Thameslink and the NAO: Part 2 – Wherefore Art Thou Siemens Rolling Stock?
In part one we looked at the verdict of the National Audit Office report on Thameslink and more specifically on the infrastructure work done so far. In part two we look in detail at the comments relating to train procurement.
Here, one does have to get far into the report to realise that there is a big problem that needs to be sorted out by the DfT. A telling paragraph describing the problem is as follows:
11 The award of the contract to buy new trains is currently delayed by more than three years. The Department decided in March 2008 to let a complex PFI contract to one supplier to design, build, finance and maintain the new trains. We cannot comment in detail on the reasons for the delay to the procurement until the contract is awarded. However, the delays raise questions about whether the Department underestimated the scale of work, time and skills and capacity it required to negotiate a complex PFI deal.
As far as impacting on the Thameslink Programme, the next paragraph states:
The delay in letting the contract for the new trains:
- Adds logistical complexity to the infrastructure project. In particular, there are risks around accommodating the train design with some elements of the infrastructure project.
- Adds complexity to the process of letting a new franchise. Uncertainty around when the train contract will be let makes it more difficult to determine appropriate terms for the franchise agreement.
- Raises questions about the feasibility of delivering the whole programme by 2018.
The Department has not yet fully mapped out the programme’s critical path based on a revised timetable for delivering the new trains to determine whether 2018 is still feasible or how much contingency is left in the timetable. The Department has been working with its industry partners to do this but cannot complete this until it has let the contract for the new trains.
It does not end there…
13 The delays also affect the Department’s plans for the electrification of other parts of the rail network. The delays mean that the Department is currently buying additional trains to meet short-term demand on newly electrified routes elsewhere in the country. The additional procurements raise questions around who bears the risk that the trains will still be needed when the Thameslink procurement is completed, and the Department’s role in securing and managing the allocation of trains within the network. We intend to return to this subject in future work…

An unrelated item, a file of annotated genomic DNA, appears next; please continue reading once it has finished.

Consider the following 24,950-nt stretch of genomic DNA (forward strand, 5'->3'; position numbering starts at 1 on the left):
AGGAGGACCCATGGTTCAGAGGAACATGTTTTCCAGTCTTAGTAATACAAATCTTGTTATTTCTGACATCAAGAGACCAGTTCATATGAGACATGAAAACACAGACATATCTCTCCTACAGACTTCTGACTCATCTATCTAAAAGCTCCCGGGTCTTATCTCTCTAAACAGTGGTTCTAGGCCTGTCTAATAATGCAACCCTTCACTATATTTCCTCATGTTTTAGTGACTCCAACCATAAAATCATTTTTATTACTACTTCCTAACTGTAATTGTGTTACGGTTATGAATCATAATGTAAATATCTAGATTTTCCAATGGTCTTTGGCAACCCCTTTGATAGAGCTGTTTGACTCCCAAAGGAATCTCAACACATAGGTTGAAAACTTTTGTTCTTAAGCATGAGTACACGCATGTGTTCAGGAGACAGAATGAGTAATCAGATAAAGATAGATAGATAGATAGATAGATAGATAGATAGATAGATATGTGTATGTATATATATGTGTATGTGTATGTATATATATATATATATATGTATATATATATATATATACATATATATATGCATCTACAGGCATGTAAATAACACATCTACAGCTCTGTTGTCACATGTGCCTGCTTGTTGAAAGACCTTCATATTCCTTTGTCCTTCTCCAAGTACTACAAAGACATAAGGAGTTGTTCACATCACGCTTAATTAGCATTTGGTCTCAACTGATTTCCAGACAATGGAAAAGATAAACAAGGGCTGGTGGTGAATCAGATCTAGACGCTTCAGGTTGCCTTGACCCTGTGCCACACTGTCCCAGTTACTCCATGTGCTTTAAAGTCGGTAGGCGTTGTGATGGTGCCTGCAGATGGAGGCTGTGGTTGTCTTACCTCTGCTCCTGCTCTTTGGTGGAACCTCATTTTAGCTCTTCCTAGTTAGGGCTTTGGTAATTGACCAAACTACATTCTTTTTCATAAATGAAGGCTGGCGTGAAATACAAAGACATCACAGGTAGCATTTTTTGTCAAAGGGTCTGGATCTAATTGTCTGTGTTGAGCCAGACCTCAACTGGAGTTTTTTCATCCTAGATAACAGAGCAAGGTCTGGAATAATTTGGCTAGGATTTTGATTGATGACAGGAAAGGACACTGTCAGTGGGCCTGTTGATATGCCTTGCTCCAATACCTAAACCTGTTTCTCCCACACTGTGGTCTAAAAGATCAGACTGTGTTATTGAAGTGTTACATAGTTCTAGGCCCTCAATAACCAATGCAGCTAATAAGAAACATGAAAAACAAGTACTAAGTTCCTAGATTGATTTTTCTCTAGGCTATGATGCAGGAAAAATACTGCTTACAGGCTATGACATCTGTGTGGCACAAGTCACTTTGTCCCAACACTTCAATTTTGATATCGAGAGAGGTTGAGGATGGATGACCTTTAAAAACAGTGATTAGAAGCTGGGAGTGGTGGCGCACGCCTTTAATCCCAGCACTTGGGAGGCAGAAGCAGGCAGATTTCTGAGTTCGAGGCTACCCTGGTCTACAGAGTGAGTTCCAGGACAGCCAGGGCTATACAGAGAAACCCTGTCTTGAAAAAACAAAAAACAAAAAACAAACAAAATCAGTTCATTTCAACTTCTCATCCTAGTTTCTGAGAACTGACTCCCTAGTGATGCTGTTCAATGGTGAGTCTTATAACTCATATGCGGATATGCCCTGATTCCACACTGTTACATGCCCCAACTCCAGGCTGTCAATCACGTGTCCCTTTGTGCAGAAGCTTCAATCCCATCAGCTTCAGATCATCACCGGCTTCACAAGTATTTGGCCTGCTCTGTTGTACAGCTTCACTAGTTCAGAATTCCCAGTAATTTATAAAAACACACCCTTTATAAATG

This clearly is a major issue because part 3 of the report is entitled “The impact of the delays to the new trains” and it doesn’t make pleasant reading.
The Revised Timetable
Within part 3 is a crucial table that contains three columns of dates. The first set of dates (column 2) is the timetable as announced at the time of issuing the Invitations To Tender (ITT) for the trains. The second set of dates (centre column) shows the revised schedule set in 2010 announced ostensibly as a result of the spending review but in part, at least, because it was realised that the original schedule was not realistic. The third set of dates (column 4) list the dates when the critical milestones mentioned were actually met.
The DfT keep saying that it is still expected that all the trains will be delivered in time for the planned opening in December 2018. Given that is over five years away that sounds reassuring. The problem is that plans outside Thameslink originally relied on the Thameslink trains being delivered much earlier. According to the original schedule (second column) the first of the batch should have been in service by now and enabled some Southern Class 377 on loan to First Capital Connect (the current franchise holders for Thameslink) to be returned to strengthen Southern services.
It was, of course, realised that the delays to the Thameslink stock were going to cause problems elsewhere. This has been resolved by ordering other replacement trains and we will look at that in detail in a moment. Meanwhile, even if the revised delivery target (middle column) had been met, the first trains would not have arrived until July 2015. This would have created a problem because Thameslink trains will be unable to call at London Bridge from December 2014. The alternative route via Herne Hill is approximately nine minutes slower so just to maintain the Thameslink service during this period would require extra trains. On top of that, the infrastructure is quite capable of taking 12 car trains on the Brighton route. It would be a sad reflection on a scheme that has the objective of increasing capacity if the process of implementing it caused capacity to actually be reduced. Yet due to a lack of rolling stock this is what would happen, unless some more trains appeared from somewhere. Fortunately this appears to be the plan.